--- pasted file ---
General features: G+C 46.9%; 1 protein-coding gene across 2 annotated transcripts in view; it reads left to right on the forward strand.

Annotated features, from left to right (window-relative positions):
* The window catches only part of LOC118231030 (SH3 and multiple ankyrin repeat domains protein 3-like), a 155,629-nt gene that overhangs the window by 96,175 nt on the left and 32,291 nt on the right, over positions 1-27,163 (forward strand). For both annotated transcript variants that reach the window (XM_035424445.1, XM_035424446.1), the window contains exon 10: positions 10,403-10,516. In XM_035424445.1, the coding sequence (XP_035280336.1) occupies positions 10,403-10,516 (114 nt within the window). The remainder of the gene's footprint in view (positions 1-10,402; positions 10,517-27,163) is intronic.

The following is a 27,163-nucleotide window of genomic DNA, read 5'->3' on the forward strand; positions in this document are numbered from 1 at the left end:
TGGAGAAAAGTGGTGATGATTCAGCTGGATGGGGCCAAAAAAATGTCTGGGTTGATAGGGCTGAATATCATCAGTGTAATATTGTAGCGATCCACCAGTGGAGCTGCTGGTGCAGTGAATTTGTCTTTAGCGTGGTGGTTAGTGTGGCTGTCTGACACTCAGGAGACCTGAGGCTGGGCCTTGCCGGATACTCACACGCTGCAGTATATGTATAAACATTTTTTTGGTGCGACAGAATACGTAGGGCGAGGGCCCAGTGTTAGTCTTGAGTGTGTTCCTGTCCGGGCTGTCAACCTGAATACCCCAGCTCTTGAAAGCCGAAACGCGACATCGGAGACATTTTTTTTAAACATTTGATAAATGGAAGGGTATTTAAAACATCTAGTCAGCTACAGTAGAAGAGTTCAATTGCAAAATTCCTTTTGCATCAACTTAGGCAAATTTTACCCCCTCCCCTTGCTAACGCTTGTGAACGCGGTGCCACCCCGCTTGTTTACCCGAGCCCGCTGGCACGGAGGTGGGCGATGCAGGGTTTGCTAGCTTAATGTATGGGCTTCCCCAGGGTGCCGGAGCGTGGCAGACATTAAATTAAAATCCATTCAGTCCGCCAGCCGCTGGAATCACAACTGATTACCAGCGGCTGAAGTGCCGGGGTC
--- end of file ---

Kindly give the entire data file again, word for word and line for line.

General features: G+C 46.9%; 1 protein-coding gene across 2 annotated transcripts in view; it reads left to right on the forward strand.

Annotated features, from left to right (window-relative positions):
* The window catches only part of LOC118231030 (SH3 and multiple ankyrin repeat domains protein 3-like), a 155,629-nt gene that overhangs the window by 96,175 nt on the left and 32,291 nt on the right, over positions 1-27,163 (forward strand). For both annotated transcript variants that reach the window (XM_035424445.1, XM_035424446.1), the window contains exon 10: positions 10,403-10,516. In XM_035424445.1, the coding sequence (XP_035280336.1) occupies positions 10,403-10,516 (114 nt within the window). The remainder of the gene's footprint in view (positions 1-10,402; positions 10,517-27,163) is intronic.

The following is a 27,163-nucleotide window of genomic DNA, read 5'->3' on the forward strand; positions in this document are numbered from 1 at the left end:
TGGAGAAAAGTGGTGATGATTCAGCTGGATGGGGCCAAAAAAATGTCTGGGTTGATAGGGCTGAATATCATCAGTGTAATATTGTAGCGATCCACCAGTGGAGCTGCTGGTGCAGTGAATTTGTCTTTAGCGTGGTGGTTAGTGTGGCTGTCTGACACTCAGGAGACCTGAGGCTGGGCCTTGCCGGATACTCACACGCTGCAGTATATGTATAAACATTTTTTTGGTGCGACAGAATACGTAGGGCGAGGGCCCAGTGTTAGTCTTGAGTGTGTTCCTGTCCGGGCTGTCAACCTGAATACCCCAGCTCTTGAAAGCCGAAACGCGACATCGGAGACATTTTTTTTAAACATTTGATAAATGGAAGGGTATTTAAAACATCTAGTCAGCTACAGTAGAAGAGTTCAATTGCAAAATTCCTTTTGCATCAACTTAGGCAAATTTTACCCCCTCCCCTTGCTAACGCTTGTGAACGCGGTGCCACCCCGCTTGTTTACCCGAGCCCGCTGGCACGGAGGTGGGCGATGCAGGGTTTGCTAGCTTAATGTATGGGCTTCCCCAGGGTGCCGGAGCGTGGCAGACATTAAATTAAAATCCATTCAGTCCGCCAGCCGCTGGAATCACAACTGATTACCAGCGGCTGAAGTGCCGGGGTC